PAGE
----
Food is so much more than just fuel for our body- the quality and preparation of traditional foods, in particular, can have a profound effect on one’s emotional and spiritual wellbeing…writes Nisa Farza Firoz.

Food is so much more than just fuel for our body- the quality and preparation of traditional foods, in particular, can have a profound effect on one’s emotional and spiritual wellbeing…writes Nisa Farza Firoz.

My childhood favourite from my Ummichi’s kitchen, always cooked and served with lots of love. The smell of the dish beckons you to dive in, a little patience and your plate will love the most tender mutton that’s easily separated from the bones.

These foods were passed onto us from our grandmother’s and mother’s are balanced, extremely beneficial, and nutritionally dense. The ingredients build immunity, support brain function, sharpen memory and reduce inflammation. Indian spices and herbs have medicinal and therapeutic values; apart from imparting delicious taste, flavour and aroma!

These recipes from my mom, provide connection and comfort, especially since I grew up eating those foods. A taste of traditional dish can give a feeling that transports us back in time. It’s a beautiful thing.

Food is so much more than just fuel for our body- the quality and preparation of traditional foods, in particular, can have a profound effect on one’s emotional and spiritual wellbeing.

Depending on our upbringing, traditions and cultural practices, we may gravitate towards certain flavours and dishes, especially during the holiday season. These familiar foods can be reminiscent of love, family tradition, and sometimes even hardship. Cooking and enjoying these dishes as an adult instils a sense of pride in the roots that shaped who I am today.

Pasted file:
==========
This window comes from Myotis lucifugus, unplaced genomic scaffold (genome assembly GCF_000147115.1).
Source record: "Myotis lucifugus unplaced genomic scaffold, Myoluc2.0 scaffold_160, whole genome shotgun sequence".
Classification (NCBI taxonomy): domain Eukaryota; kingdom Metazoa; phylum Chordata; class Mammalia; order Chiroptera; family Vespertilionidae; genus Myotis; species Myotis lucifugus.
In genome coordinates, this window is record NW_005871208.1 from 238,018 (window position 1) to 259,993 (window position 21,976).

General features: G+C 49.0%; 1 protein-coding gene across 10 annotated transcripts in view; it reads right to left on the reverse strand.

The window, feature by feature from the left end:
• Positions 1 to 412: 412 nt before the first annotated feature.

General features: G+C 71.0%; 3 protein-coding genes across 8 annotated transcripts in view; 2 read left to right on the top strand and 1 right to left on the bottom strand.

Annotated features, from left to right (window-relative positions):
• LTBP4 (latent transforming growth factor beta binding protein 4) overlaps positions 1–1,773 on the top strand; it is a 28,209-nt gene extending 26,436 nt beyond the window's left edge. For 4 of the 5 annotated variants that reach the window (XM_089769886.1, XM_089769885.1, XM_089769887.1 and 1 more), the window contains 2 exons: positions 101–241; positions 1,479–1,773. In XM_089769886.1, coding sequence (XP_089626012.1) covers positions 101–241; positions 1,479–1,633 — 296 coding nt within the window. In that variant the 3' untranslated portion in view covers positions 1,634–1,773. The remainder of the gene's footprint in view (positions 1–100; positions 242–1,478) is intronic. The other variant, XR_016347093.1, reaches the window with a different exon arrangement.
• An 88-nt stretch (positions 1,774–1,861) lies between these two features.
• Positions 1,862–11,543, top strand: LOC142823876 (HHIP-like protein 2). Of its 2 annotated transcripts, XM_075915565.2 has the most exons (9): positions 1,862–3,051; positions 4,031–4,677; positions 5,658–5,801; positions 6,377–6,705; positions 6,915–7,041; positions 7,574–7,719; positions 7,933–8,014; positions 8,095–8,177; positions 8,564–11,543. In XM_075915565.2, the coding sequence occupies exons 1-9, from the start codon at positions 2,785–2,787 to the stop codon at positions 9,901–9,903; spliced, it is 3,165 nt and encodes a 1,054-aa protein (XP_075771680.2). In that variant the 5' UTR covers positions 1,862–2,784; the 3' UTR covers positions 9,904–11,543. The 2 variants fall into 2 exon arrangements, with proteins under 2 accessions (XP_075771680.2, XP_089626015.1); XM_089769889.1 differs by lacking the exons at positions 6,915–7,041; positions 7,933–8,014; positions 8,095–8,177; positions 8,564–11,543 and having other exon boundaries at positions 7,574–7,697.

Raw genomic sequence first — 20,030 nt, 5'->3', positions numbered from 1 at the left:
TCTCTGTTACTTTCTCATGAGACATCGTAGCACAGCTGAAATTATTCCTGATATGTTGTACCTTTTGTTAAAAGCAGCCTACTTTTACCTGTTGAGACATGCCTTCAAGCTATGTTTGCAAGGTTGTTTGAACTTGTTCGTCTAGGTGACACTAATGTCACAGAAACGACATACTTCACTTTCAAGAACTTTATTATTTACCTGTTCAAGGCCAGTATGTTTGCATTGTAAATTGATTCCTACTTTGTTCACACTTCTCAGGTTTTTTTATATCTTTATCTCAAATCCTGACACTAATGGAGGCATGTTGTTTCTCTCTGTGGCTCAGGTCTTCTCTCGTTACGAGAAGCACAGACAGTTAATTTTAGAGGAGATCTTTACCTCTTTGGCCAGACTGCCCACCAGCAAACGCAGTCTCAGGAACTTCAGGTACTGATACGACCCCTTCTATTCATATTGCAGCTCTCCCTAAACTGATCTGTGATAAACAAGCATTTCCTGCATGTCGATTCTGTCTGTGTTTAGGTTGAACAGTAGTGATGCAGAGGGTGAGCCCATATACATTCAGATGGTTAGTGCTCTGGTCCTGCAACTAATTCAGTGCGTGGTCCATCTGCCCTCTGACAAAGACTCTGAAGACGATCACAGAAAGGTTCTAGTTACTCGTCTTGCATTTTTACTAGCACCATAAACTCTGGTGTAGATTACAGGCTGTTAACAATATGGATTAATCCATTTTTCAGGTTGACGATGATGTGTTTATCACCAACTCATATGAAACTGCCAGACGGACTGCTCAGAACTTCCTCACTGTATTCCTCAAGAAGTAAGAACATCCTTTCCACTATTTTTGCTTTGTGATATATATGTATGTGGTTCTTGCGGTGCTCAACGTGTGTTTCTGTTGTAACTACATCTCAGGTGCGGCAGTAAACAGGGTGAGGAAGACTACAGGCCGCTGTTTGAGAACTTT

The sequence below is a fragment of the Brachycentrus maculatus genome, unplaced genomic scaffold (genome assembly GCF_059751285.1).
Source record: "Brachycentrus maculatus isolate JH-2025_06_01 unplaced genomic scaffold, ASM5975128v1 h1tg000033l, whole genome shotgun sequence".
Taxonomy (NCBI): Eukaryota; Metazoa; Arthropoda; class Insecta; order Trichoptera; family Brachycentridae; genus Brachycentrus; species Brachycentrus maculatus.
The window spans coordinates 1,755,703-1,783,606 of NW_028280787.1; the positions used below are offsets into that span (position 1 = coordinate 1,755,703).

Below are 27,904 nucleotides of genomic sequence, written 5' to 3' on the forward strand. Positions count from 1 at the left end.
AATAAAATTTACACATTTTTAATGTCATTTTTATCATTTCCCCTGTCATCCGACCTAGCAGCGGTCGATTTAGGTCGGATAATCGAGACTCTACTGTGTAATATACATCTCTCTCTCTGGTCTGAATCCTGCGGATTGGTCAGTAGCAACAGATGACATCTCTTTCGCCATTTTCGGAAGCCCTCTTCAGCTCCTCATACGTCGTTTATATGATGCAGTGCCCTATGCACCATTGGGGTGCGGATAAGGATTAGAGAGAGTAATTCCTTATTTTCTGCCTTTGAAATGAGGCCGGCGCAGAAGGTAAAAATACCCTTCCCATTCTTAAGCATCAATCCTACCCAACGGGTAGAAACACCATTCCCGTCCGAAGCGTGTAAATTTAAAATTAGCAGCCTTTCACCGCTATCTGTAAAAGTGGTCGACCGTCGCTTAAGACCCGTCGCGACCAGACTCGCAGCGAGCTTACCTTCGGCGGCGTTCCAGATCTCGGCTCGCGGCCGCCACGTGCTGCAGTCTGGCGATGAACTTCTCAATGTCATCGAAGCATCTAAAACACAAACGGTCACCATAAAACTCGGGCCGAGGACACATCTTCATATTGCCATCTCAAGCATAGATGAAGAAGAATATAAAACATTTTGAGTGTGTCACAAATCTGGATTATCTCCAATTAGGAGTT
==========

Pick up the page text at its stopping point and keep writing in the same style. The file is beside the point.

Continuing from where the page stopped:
Ingredients and method.

  • 500 grams mutton
  • 1 cup coriander
  • 1 tablespoon peppercorns
  • 3 green Chillies
  • 1 tablespoon ginger garlic paste
  • Water [1/2 cup]
  • 2 medium sized onions [roughly chopped]
  • 1 small tomato [cut into 4 pieces]
  • 1 teaspoon garam masala
  • ½ teaspoon turmeric
  • Salt accordingly

Grind together onion, tomato, green Chilies, peppercorns, ginger garlic paste, coriander leaves with 1/4th cup of water to bring it to a fine paste. Heat some oil in the pressure cooker on a medium flame. Sauté the ground paste until the oil separates or until the raw smell goes.

Add turmeric and garam masala, cook for a minute on low flame. Add meat into the masala in the pressure cooker. Add some salt as per your taste. Cook on a low flame for about 5 minutes.

Add hot water [1/2 cup] to the meat. Pressure cook it for 15 minutes [for about 3 to 4 minutes until the meat is done]. You can alter the gravy as per your taste.

Simple yet a delicious version of mutton curry best with Indian breads like naan, Chapati, roti, appams and ghee rice.

ALSO READ-Find comfort in food choices

READ MORE-‘Food preferences and concerns give chance to be more creative’

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